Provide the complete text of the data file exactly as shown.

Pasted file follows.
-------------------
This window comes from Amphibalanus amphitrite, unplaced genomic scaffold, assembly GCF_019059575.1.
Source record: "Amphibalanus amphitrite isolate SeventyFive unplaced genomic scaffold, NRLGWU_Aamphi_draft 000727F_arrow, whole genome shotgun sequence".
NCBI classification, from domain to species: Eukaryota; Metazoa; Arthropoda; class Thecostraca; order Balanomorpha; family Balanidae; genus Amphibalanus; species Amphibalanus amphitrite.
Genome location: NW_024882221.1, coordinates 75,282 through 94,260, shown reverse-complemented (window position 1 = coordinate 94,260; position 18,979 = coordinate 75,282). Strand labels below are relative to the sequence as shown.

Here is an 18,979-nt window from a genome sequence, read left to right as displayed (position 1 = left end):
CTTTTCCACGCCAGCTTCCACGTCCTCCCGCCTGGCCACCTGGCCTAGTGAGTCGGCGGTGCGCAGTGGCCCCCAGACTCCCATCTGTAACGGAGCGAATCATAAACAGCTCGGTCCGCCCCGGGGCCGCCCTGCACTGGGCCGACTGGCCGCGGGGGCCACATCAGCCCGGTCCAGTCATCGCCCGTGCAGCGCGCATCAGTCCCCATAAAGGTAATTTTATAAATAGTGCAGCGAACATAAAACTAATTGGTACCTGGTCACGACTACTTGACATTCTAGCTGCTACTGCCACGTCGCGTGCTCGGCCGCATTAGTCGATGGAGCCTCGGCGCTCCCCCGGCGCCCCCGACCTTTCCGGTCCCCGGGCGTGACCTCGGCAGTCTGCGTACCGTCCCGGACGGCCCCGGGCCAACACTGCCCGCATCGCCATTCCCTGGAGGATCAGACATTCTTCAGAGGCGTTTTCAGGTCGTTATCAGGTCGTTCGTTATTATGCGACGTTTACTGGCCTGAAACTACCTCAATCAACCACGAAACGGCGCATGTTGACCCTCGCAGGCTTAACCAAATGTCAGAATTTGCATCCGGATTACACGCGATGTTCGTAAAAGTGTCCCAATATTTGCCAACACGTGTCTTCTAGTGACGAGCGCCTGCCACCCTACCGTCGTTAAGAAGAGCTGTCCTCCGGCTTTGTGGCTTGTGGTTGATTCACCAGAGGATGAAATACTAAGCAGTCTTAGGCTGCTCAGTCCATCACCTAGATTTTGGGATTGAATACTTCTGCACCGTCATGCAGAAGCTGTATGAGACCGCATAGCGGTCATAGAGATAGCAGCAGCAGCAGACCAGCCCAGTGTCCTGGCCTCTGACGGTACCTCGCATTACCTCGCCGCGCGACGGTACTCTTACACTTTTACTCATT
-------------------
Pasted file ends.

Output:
This window comes from Amphibalanus amphitrite, unplaced genomic scaffold, assembly GCF_019059575.1.
Source record: "Amphibalanus amphitrite isolate SeventyFive unplaced genomic scaffold, NRLGWU_Aamphi_draft 000727F_arrow, whole genome shotgun sequence".
NCBI classification, from domain to species: Eukaryota; Metazoa; Arthropoda; class Thecostraca; order Balanomorpha; family Balanidae; genus Amphibalanus; species Amphibalanus amphitrite.
Genome location: NW_024882221.1, coordinates 75,282 through 94,260, shown reverse-complemented (window position 1 = coordinate 94,260; position 18,979 = coordinate 75,282). Strand labels below are relative to the sequence as shown.

Here is an 18,979-nt window from a genome sequence, read left to right as displayed (position 1 = left end):
CTTTTCCACGCCAGCTTCCACGTCCTCCCGCCTGGCCACCTGGCCTAGTGAGTCGGCGGTGCGCAGTGGCCCCCAGACTCCCATCTGTAACGGAGCGAATCATAAACAGCTCGGTCCGCCCCGGGGCCGCCCTGCACTGGGCCGACTGGCCGCGGGGGCCACATCAGCCCGGTCCAGTCATCGCCCGTGCAGCGCGCATCAGTCCCCATAAAGGTAATTTTATAAATAGTGCAGCGAACATAAAACTAATTGGTACCTGGTCACGACTACTTGACATTCTAGCTGCTACTGCCACGTCGCGTGCTCGGCCGCATTAGTCGATGGAGCCTCGGCGCTCCCCCGGCGCCCCCGACCTTTCCGGTCCCCGGGCGTGACCTCGGCAGTCTGCGTACCGTCCCGGACGGCCCCGGGCCAACACTGCCCGCATCGCCATTCCCTGGAGGATCAGACATTCTTCAGAGGCGTTTTCAGGTCGTTATCAGGTCGTTCGTTATTATGCGACGTTTACTGGCCTGAAACTACCTCAATCAACCACGAAACGGCGCATGTTGACCCTCGCAGGCTTAACCAAATGTCAGAATTTGCATCCGGATTACACGCGATGTTCGTAAAAGTGTCCCAATATTTGCCAACACGTGTCTTCTAGTGACGAGCGCCTGCCACCCTACCGTCGTTAAGAAGAGCTGTCCTCCGGCTTTGTGGCTTGTGGTTGATTCACCAGAGGATGAAATACTAAGCAGTCTTAGGCTGCTCAGTCCATCACCTAGATTTTGGGATTGAATACTTCTGCACCGTCATGCAGAAGCTGTATGAGACCGCATAGCGGTCATAGAGATAGCAGCAGCAGCAGACCAGCCCAGTGTCCTGGCCTCTGACGGTACCTCGCATTACCTCGCCGCGCGACGGTACTCTTACACTTTTACTCATT